It’s unclear at this time if the Padres will be good, but it’s the first time I can remember that there is buzz around the Padres in the offseason, and it just might lead to regular season buzz. At the very least, the Giants and Dodgers are looking over their shoulders because the division has a chance to be more than just a two team race in 2015.
All the talk at the Major League Baseball non-waiver trade deadline a month ago was centered around the bold acquisitions made by the Oakland Athletics and the Detroit Tigers, with the A’s acquiring Jon Lester from the Boston Red Sox and the Tigers acquiring David Price from the Tampa Bay Rays. While Oakland and Detroit have had their share of struggles since acquiring their lefty aces from the cellar of the American League East, another team has quietly risen to the top in the American League. It’s hard to quietly do anything with all the power the Baltimore Orioles have in their lineup, but they have much less hype than the other good teams this year, and they were built by a group just as eager to prove themselves as Billy Beane.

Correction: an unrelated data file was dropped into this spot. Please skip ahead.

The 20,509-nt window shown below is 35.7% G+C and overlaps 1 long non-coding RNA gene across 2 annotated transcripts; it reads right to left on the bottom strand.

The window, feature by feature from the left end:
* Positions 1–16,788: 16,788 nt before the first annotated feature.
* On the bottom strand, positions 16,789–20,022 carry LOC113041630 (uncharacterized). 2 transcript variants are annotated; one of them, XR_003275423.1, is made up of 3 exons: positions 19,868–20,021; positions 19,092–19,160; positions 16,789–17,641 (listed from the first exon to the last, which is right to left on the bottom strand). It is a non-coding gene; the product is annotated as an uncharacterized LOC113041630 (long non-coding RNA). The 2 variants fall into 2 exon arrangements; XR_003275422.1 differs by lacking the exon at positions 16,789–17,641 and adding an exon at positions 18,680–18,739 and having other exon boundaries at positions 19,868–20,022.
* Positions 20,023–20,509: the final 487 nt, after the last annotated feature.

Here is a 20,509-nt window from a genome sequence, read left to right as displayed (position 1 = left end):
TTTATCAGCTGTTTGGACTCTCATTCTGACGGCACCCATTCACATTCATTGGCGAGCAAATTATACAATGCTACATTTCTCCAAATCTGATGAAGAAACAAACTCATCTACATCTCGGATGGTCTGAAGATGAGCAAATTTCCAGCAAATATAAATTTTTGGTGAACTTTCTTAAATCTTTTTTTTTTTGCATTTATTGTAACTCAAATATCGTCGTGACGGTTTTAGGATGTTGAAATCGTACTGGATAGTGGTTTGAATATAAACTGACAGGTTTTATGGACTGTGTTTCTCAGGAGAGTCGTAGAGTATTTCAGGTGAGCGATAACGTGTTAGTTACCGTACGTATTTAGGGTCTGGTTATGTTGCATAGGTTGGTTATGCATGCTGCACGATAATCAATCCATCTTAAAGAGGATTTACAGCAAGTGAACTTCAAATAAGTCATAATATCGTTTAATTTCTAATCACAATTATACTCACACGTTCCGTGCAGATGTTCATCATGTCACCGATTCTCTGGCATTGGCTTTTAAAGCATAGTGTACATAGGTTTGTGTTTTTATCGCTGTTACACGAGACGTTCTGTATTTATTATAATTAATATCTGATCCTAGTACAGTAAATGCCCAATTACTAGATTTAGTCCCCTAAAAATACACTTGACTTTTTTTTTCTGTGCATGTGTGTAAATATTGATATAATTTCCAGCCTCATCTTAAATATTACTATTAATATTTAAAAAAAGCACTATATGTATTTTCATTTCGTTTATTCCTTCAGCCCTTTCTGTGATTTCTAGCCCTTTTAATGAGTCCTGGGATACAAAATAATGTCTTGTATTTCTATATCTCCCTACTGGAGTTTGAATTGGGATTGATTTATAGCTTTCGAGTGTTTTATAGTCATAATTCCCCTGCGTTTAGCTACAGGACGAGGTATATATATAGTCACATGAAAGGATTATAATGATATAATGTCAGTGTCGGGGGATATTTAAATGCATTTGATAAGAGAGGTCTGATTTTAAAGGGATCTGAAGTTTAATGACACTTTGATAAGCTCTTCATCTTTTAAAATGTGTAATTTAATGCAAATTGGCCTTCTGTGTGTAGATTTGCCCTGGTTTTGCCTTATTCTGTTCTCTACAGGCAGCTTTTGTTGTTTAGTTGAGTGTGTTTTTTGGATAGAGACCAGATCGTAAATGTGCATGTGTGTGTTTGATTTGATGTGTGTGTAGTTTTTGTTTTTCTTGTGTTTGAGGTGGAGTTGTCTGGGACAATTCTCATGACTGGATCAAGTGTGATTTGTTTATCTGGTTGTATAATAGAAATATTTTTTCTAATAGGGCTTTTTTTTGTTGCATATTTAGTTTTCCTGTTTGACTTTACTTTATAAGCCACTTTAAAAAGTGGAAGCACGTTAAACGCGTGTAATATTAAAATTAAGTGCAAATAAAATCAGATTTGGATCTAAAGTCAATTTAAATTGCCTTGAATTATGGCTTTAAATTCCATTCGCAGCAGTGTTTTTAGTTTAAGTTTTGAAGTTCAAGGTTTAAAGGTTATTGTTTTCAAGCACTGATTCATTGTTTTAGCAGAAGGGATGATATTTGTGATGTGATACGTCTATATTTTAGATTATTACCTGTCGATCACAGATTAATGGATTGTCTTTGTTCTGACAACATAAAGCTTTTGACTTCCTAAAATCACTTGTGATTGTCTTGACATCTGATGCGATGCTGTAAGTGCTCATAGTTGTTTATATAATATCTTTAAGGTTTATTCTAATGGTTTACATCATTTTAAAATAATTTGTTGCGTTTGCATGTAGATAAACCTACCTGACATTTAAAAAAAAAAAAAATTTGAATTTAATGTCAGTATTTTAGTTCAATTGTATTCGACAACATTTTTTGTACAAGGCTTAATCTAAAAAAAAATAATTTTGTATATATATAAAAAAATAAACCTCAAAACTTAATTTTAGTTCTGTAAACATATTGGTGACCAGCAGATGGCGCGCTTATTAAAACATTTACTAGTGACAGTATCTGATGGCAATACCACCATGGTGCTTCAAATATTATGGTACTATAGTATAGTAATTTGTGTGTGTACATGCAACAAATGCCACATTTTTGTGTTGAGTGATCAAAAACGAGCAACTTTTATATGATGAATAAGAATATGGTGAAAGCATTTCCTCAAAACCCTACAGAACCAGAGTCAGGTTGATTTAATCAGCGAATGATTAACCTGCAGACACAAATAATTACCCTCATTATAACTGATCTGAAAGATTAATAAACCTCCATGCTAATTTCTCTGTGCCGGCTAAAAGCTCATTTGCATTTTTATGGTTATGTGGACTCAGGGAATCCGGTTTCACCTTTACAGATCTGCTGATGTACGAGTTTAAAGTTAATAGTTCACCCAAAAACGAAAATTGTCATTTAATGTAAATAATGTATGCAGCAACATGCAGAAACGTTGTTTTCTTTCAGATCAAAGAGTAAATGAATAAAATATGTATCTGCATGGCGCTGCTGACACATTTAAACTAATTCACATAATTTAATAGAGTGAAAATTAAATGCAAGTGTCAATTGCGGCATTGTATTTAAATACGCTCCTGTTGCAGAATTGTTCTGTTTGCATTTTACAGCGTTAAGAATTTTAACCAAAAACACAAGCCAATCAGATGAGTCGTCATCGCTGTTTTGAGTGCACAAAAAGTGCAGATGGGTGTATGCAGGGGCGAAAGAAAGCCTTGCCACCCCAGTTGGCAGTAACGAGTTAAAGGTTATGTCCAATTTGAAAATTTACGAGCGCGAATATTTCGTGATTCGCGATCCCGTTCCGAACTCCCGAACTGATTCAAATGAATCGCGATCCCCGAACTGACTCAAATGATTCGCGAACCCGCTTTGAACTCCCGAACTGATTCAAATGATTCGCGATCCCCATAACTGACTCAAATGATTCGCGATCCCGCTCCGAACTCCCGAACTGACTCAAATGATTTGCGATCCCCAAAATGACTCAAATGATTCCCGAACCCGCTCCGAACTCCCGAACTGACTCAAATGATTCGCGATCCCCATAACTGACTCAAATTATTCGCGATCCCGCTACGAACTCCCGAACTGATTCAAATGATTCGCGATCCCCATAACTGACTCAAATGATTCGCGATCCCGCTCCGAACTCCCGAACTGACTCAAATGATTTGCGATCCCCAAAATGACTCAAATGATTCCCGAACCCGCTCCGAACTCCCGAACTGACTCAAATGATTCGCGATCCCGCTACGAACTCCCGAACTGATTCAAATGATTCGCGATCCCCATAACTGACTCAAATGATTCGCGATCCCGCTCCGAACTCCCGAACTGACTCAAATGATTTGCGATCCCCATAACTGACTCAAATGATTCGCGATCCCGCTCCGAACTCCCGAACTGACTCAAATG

Baltimore Orioles general manager Dan Duquette and field manager Buck Showalter have both earned reputations in the game of baseball as being he guys who can take a bad team and make them a playoff team, but will lose their job before they take a step further and become a real championship contender. Duquette was previously the GM of the Montreal Expos, where he built the best team of the strike-shortened 1994 season after trading for a dynamic and diminutive relief pitcher named Pedro Martinez from the Los Angeles Dodgers, and turning him into a starter. Later, as GM of the Boston Red Sox, Duquette would trade for Pedro again, just as Martinez was entering the epic prime of his pitching career. Duquette also acquired Derek Lowe and Jason Varitek in a trade with the Seattle Mariners, and signed Johnny Damon and Manny Ramirez in free agency. Duquette was fired when the current Red Sox ownership group bought the team, and the narrative spun was that Duquette was the buffoon who let Roger Clemens leave as a free agent, when The Rocket had a solid decade of pitching at a high level left to do, but that was the Steroid Era, and conventional wisdom was being proven wrong all the time. With the team Duquette had already built, his replacement, Theo Epstein, inherited a much easier situation to turn around quickly than the one Epstein currently has to deal with in Chicago, because Duquette had already done most of the leg work in getting the Red Sox back to the World Series. It took Duquette ten years to get another GM position in Major League Baseball, but he has a pretty good thing going in Baltimore right now.